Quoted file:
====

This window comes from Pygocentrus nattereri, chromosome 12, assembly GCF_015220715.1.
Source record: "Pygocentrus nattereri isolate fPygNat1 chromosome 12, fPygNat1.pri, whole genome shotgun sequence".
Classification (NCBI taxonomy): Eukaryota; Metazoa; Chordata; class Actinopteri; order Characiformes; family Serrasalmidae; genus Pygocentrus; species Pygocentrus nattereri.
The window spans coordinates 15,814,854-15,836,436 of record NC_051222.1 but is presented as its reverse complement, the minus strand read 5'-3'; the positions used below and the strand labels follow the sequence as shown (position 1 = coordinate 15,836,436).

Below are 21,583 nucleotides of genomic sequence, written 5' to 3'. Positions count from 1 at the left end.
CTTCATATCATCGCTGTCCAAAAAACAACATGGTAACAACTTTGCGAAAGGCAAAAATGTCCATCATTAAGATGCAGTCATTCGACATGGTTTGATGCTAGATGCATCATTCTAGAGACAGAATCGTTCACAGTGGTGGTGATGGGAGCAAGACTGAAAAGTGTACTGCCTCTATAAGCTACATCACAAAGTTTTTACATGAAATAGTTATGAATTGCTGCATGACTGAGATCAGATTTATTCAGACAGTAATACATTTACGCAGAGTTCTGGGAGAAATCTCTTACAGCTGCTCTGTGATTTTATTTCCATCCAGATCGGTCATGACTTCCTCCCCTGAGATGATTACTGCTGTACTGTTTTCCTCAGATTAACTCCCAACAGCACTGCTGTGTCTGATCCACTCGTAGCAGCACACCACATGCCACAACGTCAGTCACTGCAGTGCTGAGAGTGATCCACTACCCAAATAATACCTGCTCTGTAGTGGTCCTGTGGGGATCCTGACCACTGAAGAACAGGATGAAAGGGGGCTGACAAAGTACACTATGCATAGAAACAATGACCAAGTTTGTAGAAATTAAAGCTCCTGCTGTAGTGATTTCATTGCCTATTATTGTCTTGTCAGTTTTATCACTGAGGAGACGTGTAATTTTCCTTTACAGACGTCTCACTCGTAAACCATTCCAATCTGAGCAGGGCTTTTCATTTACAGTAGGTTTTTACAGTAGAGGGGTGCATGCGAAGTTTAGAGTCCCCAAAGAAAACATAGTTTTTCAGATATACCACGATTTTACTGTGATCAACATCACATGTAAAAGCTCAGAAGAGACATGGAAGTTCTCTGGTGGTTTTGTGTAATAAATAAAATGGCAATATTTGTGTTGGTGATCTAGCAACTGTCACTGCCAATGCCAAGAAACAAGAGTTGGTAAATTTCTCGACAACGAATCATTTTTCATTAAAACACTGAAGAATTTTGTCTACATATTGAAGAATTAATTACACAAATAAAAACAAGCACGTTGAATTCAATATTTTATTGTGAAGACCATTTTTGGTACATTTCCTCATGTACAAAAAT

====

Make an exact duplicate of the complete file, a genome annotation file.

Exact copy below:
This window comes from Pygocentrus nattereri, chromosome 12, assembly GCF_015220715.1.
Source record: "Pygocentrus nattereri isolate fPygNat1 chromosome 12, fPygNat1.pri, whole genome shotgun sequence".
Classification (NCBI taxonomy): Eukaryota; Metazoa; Chordata; class Actinopteri; order Characiformes; family Serrasalmidae; genus Pygocentrus; species Pygocentrus nattereri.
The window spans coordinates 15,814,854-15,836,436 of record NC_051222.1 but is presented as its reverse complement, the minus strand read 5'-3'; the positions used below and the strand labels follow the sequence as shown (position 1 = coordinate 15,836,436).

Below are 21,583 nucleotides of genomic sequence, written 5' to 3'. Positions count from 1 at the left end.
CTTCATATCATCGCTGTCCAAAAAACAACATGGTAACAACTTTGCGAAAGGCAAAAATGTCCATCATTAAGATGCAGTCATTCGACATGGTTTGATGCTAGATGCATCATTCTAGAGACAGAATCGTTCACAGTGGTGGTGATGGGAGCAAGACTGAAAAGTGTACTGCCTCTATAAGCTACATCACAAAGTTTTTACATGAAATAGTTATGAATTGCTGCATGACTGAGATCAGATTTATTCAGACAGTAATACATTTACGCAGAGTTCTGGGAGAAATCTCTTACAGCTGCTCTGTGATTTTATTTCCATCCAGATCGGTCATGACTTCCTCCCCTGAGATGATTACTGCTGTACTGTTTTCCTCAGATTAACTCCCAACAGCACTGCTGTGTCTGATCCACTCGTAGCAGCACACCACATGCCACAACGTCAGTCACTGCAGTGCTGAGAGTGATCCACTACCCAAATAATACCTGCTCTGTAGTGGTCCTGTGGGGATCCTGACCACTGAAGAACAGGATGAAAGGGGGCTGACAAAGTACACTATGCATAGAAACAATGACCAAGTTTGTAGAAATTAAAGCTCCTGCTGTAGTGATTTCATTGCCTATTATTGTCTTGTCAGTTTTATCACTGAGGAGACGTGTAATTTTCCTTTACAGACGTCTCACTCGTAAACCATTCCAATCTGAGCAGGGCTTTTCATTTACAGTAGGTTTTTACAGTAGAGGGGTGCATGCGAAGTTTAGAGTCCCCAAAGAAAACATAGTTTTTCAGATATACCACGATTTTACTGTGATCAACATCACATGTAAAAGCTCAGAAGAGACATGGAAGTTCTCTGGTGGTTTTGTGTAATAAATAAAATGGCAATATTTGTGTTGGTGATCTAGCAACTGTCACTGCCAATGCCAAGAAACAAGAGTTGGTAAATTTCTCGACAACGAATCATTTTTCATTAAAACACTGAAGAATTTTGTCTACATATTGAAGAATTAATTACACAAATAAAAACAAGCACGTTGAATTCAATATTTTATTGTGAAGACCATTTTTGGTACATTTCCTCATGTACAAAAAT